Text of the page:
World Bank retains India’s growth rate for FY19-20 at 7.5 per cent

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Updated: June 5, 2019 7:18:36 PM

India's economy is projected to grow at 7.5 per cent in the next three years, supported by robust investment and private consumption, the World Bank has forecast, in some good news to the new Indian government.

According to the World Bank, growth in India is projected at 7.5 per cent in Fiscal Year 2019/20 According to the World Bank, growth in India is projected at 7.5 per cent in Fiscal Year 2019/20

India’s economy is projected to grow at 7.5 per cent in the next three years, supported by robust investment and private consumption, the World Bank has forecast, in some good news to the new Indian government.

The bank in its Global Economic Prospects released Tuesday said that India is estimated to have grown 7.2 per cent in fiscal year 2018/19, which ended March 31. A slowdown in government consumption was offset by solid investment, which benefitted from public infrastructure spending.

As against a growth rate of 6.6 per cent in 2018, China’s growth rate in 2019 is projected to be dropped to 6.2 per cent and then subsequently to 6.1 per cent in 2020 and 6 per cent in 2021, the World Bank said.

With this, India will continue to retain the position of being the fastest growing emerging economy. And by 2021, its growth rate is projected to be 1.5 per cent more than China’s 6 per cent.

The World Bank’s report came as a good news for India days after Data from Central Statistics Office (CSO) showed that India’s economic growth slowed to a five-year low of 5.8 per cent in fourth quarter of 2018-19, pushing the country behind China.

The decline in the economic activity has been attributed by the CSO to steep decline in growth in agriculture and manufacturing sectors.

According to the World Bank, growth in India is projected at 7.5 per cent in Fiscal Year 2019/20 (April 1, 2019 to March 31, 2020), unchanged from the previous forecast, and to stay at this pace through the next two fiscal years.

“Private consumption and investment will benefit from strengthening credit growth amid more accommodative monetary policy, with inflation having fallen below the Reserve Bank of India’s target,” it said.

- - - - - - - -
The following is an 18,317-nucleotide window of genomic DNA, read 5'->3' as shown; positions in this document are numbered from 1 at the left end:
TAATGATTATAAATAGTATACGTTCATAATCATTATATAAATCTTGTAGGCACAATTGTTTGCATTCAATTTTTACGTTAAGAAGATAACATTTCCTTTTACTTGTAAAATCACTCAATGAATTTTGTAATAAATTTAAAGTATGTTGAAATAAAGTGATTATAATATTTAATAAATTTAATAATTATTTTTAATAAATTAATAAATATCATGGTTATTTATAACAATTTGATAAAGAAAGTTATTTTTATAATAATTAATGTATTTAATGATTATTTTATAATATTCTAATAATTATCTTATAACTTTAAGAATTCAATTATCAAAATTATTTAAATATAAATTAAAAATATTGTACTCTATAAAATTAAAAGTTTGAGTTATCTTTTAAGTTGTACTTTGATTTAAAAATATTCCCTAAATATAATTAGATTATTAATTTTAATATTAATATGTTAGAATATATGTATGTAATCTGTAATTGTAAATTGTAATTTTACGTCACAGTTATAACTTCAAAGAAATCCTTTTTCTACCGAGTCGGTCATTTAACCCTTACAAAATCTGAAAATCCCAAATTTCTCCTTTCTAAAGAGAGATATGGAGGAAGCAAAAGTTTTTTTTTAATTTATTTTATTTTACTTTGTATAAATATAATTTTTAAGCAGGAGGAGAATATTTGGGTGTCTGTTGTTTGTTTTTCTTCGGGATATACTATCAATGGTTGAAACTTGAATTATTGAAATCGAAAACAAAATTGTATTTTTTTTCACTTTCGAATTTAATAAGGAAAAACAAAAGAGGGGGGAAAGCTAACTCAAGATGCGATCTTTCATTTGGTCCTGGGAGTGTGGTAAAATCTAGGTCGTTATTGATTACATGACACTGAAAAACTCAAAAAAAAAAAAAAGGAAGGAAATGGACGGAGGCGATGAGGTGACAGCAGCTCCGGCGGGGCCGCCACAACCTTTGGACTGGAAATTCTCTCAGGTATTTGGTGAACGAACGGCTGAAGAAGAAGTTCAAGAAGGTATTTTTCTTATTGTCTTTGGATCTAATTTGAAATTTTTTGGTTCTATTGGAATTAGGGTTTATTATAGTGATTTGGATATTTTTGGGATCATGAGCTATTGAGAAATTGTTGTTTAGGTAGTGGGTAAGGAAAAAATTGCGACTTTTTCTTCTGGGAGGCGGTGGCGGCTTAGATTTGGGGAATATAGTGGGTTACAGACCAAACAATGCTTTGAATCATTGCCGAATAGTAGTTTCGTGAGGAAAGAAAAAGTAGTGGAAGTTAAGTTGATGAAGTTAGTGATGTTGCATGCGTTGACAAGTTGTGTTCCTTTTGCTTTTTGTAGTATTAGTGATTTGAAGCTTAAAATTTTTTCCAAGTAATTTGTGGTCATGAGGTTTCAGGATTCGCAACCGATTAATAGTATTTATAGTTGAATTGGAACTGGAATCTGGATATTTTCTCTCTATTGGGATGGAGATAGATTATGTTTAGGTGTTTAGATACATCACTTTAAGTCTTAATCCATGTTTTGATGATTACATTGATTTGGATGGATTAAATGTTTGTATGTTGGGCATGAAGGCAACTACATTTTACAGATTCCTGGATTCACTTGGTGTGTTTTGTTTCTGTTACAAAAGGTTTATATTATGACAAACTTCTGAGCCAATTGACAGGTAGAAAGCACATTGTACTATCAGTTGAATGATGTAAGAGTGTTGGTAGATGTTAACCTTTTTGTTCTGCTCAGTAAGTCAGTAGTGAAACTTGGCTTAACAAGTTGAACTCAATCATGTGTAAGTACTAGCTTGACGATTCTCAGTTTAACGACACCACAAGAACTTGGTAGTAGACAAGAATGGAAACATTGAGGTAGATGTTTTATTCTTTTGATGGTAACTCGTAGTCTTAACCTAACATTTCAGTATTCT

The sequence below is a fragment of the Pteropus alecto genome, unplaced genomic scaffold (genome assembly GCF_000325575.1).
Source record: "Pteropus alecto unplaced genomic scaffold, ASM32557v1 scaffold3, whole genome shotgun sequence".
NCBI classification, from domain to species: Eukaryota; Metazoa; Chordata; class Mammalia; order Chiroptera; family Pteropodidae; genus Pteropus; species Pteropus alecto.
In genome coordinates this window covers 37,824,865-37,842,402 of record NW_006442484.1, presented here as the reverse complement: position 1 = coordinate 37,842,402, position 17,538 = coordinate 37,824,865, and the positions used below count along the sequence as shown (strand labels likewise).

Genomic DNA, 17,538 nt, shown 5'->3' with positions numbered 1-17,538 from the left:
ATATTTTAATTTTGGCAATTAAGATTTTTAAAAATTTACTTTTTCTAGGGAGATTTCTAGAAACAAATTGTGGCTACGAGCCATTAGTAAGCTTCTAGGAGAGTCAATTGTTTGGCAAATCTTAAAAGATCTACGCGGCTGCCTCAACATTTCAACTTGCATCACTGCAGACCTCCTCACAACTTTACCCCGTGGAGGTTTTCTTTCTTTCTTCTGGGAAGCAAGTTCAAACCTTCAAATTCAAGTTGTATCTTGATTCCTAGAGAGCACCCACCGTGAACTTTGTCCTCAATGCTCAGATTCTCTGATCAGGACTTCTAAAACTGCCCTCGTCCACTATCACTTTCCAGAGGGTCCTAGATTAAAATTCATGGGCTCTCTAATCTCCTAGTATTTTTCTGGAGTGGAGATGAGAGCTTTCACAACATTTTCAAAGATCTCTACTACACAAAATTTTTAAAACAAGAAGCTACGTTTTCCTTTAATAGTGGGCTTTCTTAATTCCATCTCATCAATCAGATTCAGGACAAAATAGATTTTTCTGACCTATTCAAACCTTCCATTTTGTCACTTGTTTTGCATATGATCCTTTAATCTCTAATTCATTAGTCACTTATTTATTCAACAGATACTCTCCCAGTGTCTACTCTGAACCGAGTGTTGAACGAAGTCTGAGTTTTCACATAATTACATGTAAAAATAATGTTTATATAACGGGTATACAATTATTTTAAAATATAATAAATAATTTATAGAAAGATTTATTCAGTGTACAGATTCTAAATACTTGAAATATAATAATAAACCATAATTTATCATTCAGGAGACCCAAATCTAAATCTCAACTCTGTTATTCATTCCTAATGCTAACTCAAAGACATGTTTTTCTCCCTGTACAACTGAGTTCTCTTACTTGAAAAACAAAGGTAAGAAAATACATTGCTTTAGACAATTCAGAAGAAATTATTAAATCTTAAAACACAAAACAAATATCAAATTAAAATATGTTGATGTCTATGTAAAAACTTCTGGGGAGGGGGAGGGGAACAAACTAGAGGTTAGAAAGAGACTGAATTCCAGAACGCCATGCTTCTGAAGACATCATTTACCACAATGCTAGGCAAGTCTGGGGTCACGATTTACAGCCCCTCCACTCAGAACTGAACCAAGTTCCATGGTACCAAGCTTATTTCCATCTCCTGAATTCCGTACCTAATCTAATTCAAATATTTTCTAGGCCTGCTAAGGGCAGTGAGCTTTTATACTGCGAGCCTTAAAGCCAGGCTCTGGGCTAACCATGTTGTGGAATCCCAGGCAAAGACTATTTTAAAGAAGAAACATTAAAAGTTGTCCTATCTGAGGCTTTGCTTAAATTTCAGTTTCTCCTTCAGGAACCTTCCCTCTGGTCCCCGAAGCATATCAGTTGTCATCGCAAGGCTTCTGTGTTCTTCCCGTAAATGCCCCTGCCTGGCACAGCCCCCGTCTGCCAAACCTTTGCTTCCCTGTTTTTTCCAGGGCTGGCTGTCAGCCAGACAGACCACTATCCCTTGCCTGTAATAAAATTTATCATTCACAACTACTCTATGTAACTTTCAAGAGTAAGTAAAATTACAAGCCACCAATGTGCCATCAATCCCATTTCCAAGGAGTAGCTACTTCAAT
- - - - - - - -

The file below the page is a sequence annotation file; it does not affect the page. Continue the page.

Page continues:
Support from delays in planned fiscal consolidation at the central level should partially offset the effects of political uncertainty around elections in FY2018/19, it said.

The World Bank said that India’s urban consumption was supported by a pickup in credit growth, whereas rural consumption was hindered by soft agricultural prices.

On the production side, robust growth was broad-based, with a slight moderation in services and agricultural activity accompanied by an acceleration in the industrial sector. Weakening agricultural production reflected subdued harvest in major crops on the back of less rainfalls, it said.

Services activity softened mainly due to slowing trade, hotel, transport, and communication activity. The industrial sector benefited from strong manufacturing and construction with solid demand for capital goods. The slowing momentum in economic activity in late 2018 carried into the first quarter of 2019, as suggested by softening services and manufacturing Purchasing Managers’ Indexes, the report said.

Observing that the new Goods and Services Tax regime is still in the process of being fully established, creating some uncertainty about the projections of government revenues, the report said fiscal deficits continue to exceed official targets in some countries — India, Pakistan.

The World Bank’s report came as New Finance Minister Nirmala Sitharaman is set to present the first budget of the Narendra Modi 2.0 government on July 5. The former defence minister, who inherits a fractured economy, is expected to accelerate the reform process.

In her budget, 59-year-old Sitharaman will have to address slowing economy, financial sector troubles like rising Non-performing Assets and liquidity crisis in non banking financial companies, job creation, private investments, exports revival, agrarian crisis and raise public investment without compromising on fiscal prudence.

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